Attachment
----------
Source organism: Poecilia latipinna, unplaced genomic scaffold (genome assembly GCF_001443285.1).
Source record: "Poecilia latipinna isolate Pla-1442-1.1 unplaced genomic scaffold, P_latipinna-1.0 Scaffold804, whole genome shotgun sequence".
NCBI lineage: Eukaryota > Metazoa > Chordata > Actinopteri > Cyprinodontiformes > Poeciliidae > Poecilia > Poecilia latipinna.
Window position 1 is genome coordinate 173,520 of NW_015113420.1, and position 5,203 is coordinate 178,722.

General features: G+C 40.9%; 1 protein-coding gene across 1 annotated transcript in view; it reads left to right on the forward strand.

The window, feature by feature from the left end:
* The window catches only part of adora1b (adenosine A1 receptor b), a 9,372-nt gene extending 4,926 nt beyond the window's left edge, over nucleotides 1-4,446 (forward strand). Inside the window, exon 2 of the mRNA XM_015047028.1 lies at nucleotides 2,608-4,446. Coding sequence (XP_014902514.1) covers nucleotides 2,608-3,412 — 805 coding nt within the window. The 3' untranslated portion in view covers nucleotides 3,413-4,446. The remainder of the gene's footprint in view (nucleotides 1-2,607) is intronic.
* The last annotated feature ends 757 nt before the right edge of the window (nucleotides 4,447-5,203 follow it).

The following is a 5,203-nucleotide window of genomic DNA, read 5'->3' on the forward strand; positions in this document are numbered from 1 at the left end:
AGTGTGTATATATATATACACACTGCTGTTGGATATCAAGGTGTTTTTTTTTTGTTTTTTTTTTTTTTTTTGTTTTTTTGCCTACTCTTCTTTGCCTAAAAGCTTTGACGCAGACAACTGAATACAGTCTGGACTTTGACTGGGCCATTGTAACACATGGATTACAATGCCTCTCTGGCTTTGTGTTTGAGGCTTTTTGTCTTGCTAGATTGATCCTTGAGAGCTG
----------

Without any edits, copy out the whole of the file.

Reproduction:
Source organism: Poecilia latipinna, unplaced genomic scaffold (genome assembly GCF_001443285.1).
Source record: "Poecilia latipinna isolate Pla-1442-1.1 unplaced genomic scaffold, P_latipinna-1.0 Scaffold804, whole genome shotgun sequence".
NCBI lineage: Eukaryota > Metazoa > Chordata > Actinopteri > Cyprinodontiformes > Poeciliidae > Poecilia > Poecilia latipinna.
Window position 1 is genome coordinate 173,520 of NW_015113420.1, and position 5,203 is coordinate 178,722.

General features: G+C 40.9%; 1 protein-coding gene across 1 annotated transcript in view; it reads left to right on the forward strand.

The window, feature by feature from the left end:
* The window catches only part of adora1b (adenosine A1 receptor b), a 9,372-nt gene extending 4,926 nt beyond the window's left edge, over nucleotides 1-4,446 (forward strand). Inside the window, exon 2 of the mRNA XM_015047028.1 lies at nucleotides 2,608-4,446. Coding sequence (XP_014902514.1) covers nucleotides 2,608-3,412 — 805 coding nt within the window. The 3' untranslated portion in view covers nucleotides 3,413-4,446. The remainder of the gene's footprint in view (nucleotides 1-2,607) is intronic.
* The last annotated feature ends 757 nt before the right edge of the window (nucleotides 4,447-5,203 follow it).

The following is a 5,203-nucleotide window of genomic DNA, read 5'->3' on the forward strand; positions in this document are numbered from 1 at the left end:
AGTGTGTATATATATATACACACTGCTGTTGGATATCAAGGTGTTTTTTTTTTGTTTTTTTTTTTTTTTTTGTTTTTTTGCCTACTCTTCTTTGCCTAAAAGCTTTGACGCAGACAACTGAATACAGTCTGGACTTTGACTGGGCCATTGTAACACATGGATTACAATGCCTCTCTGGCTTTGTGTTTGAGGCTTTTTGTCTTGCTAGATTGATCCTTGAGAGCTG